dotted outline of a black cat sitting within a basket in front of an older woman wearing a sundress

A Good Man Is Hard to Find

by Flannery O’Connor

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How does Pitty Sing (the cat) influence the plot of "A Good Man Is Hard To Find"?

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Pitty Sing's mishap provides the last comic note in the story before events turn dark and macabre. The Grandmother, not a respected person in the family, knows her son, Bailey, won't allow a cat to stay with them in the motel room. Therefore, as they head out on vacation, she hides Pitty Sing (which sounds like "pity sings") in a basket under her big black valise. In what will turn out to be a highly ironic train of thought, the Grandmother rationalizes:

She didn’t intend for the cat to be left alone in the house for three days because he would miss her too much and she was afraid he might brush against one of her gas burners and accidentally asphyxiate himself.

We don't hear about the cat again until The Grandmother manipulates Bailey into turning down a deserted dirt road in search of an old plantation. She become deeply embarrassed as she suddenly remembers the plantation is in Tennessee, not Georgia, the state they happen to be in. Because of her embarrassment, her "feet jumped up," upsetting the valise and freeing Pitty Sing to leap from the basket onto Bailey's shoulder. He is so startled he flips the car over into a ditch. We learn that:

Bailey remained in the driver’s seat with the cat gray-striped with a broad white face and an orange nose clinging to his neck like a caterpillar.

Once the car flips, that's the end for the family, because The Grandmother foolishly identifies The Misfit.

Had the Grandmother not been so worried, ironically, about her cat asphyxiating himself, she and her entire family might not have been murdered.

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In O'Connor's short story, " A Good Man Is Hard to Find," Pitty Sing, the cat, is instrumental to the plot and the grandmother's characterization. First of all, the grandmother hides the cat in the car even though her son, Bailey, does not want the cat on the trip. The grandmother shows little respect for her son's wishes, which illustrates deception and discord within the family, as well as the grandmother's obstinate nature. This foreshadows the accident that occurs later in the story.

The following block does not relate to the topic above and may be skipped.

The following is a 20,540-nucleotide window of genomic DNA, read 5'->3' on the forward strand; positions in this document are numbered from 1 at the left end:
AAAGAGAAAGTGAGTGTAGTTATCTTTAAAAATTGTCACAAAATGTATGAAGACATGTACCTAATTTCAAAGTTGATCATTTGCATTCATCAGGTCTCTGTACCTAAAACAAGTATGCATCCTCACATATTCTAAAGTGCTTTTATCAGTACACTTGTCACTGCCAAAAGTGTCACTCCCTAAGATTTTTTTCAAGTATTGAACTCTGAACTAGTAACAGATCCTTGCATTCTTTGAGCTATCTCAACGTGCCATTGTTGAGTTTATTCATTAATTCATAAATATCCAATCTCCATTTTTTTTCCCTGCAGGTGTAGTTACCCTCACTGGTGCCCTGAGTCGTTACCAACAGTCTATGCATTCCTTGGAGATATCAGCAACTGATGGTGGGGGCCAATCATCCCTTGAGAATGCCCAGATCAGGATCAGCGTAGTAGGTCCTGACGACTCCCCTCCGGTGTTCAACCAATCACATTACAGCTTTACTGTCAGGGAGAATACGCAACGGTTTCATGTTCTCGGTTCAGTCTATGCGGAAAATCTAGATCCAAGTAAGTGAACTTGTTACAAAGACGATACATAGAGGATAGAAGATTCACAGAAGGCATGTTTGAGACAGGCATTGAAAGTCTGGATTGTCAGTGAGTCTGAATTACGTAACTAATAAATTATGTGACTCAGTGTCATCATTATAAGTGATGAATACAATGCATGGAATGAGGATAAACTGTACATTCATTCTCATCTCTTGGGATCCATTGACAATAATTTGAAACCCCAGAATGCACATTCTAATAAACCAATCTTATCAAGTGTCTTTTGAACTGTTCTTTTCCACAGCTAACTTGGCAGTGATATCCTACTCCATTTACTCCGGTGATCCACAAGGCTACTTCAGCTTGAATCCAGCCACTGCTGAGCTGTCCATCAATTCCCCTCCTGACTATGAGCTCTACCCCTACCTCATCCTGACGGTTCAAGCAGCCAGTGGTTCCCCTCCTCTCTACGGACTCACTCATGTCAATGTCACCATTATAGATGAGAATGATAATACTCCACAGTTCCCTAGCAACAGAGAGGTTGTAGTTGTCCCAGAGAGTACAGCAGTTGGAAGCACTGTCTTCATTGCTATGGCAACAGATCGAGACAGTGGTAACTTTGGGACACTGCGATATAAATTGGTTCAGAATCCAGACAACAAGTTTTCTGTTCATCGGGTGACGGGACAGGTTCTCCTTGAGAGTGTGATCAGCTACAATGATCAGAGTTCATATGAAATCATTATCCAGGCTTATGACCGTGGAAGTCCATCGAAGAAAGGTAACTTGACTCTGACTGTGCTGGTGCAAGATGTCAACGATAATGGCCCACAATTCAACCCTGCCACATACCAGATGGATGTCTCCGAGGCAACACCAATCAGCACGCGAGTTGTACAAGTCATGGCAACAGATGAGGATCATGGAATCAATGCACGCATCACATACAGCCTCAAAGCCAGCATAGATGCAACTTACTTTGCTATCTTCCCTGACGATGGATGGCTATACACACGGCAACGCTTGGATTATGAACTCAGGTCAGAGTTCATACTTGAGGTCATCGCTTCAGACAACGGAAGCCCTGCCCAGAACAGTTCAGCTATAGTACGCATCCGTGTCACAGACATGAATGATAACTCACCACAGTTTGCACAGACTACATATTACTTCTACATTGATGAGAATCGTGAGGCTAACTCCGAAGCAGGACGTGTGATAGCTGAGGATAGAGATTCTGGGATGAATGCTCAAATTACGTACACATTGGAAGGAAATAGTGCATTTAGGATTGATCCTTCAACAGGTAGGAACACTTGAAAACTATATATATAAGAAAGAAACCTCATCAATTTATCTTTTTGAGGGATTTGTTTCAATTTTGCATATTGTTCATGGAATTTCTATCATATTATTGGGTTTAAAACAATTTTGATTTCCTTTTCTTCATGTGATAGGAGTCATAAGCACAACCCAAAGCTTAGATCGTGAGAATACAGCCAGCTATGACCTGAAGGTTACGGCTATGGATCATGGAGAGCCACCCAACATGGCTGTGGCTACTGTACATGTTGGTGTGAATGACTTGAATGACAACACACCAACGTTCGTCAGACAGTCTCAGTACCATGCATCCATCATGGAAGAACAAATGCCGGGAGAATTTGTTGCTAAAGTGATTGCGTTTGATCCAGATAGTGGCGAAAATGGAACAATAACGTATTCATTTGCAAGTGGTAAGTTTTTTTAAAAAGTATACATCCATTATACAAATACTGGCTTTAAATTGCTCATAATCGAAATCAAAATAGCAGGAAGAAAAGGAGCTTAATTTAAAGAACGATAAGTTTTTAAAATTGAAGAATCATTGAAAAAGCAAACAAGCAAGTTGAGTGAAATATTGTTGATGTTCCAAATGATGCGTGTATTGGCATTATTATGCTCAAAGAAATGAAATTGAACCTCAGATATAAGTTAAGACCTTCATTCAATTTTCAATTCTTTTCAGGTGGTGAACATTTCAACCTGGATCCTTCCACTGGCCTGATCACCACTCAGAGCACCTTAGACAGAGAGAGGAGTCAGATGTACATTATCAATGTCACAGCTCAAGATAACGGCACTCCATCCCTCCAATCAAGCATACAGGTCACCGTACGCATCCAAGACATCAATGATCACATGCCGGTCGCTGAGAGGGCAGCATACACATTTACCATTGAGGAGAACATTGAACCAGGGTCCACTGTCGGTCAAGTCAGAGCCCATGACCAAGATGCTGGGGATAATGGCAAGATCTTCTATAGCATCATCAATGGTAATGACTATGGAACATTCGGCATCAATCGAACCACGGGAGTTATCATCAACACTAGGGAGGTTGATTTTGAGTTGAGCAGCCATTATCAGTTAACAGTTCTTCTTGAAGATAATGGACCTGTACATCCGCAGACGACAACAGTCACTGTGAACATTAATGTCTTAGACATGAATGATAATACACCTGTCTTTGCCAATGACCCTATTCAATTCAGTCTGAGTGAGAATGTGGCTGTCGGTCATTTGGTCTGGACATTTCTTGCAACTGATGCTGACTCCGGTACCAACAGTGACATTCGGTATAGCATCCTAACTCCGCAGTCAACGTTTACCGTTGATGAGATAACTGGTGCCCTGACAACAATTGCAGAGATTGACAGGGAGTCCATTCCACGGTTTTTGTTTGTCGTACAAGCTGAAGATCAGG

The cat is the root cause of the accident that brings the doomed family in contact with the Misfit. When the grandmother insists on finding the plantation she thought she remembered along the dirt road, the luggage knocks into Pitty Sing's basket, causing the cat to spring out and attach itself to Bailey's shoulder. Bailey loses control of the car, and it turns over. That is the beginning of the end for the family.

Interestingly enough, as the family is shot one by one, ironically, the cat befriends their killers. The Misfit picked up "the cat that was rubbing itself against his leg" as he orders the grandmother to be shot. The cat is the only survivor.

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The cat in O'Connor's "A Good Man is Hard to Find" causes the accident that leaves the family stranded in the vicinity of The Misfit and his partners in crime. 

In this O'Connor story, the grandmother must come into contact with The Misfit.  The spiritually fallen woman must interact with the twisted, grotesque force that shows her the error of her ways, so to speak.  The cat enables O'Connor to steer the grandmother toward the meeting.  This leads to the woman understanding, perhaps and at least in part, the truth of her beliefs and behaviors.  It also allows The Misfit to reveal the truth that he speaks of when he declares that she would have been a good woman if someone had held a shotgun to her head everyday of her life. 

O'Connor believed that this was the only means of salvation for spiritually hardened or lackadaisical Christians.

Incidentally, the cat's presence in the car reveals characterization of the grandmother as well as adding to the plot:  it provides still another example of her disrespect for others and her haughty nature.

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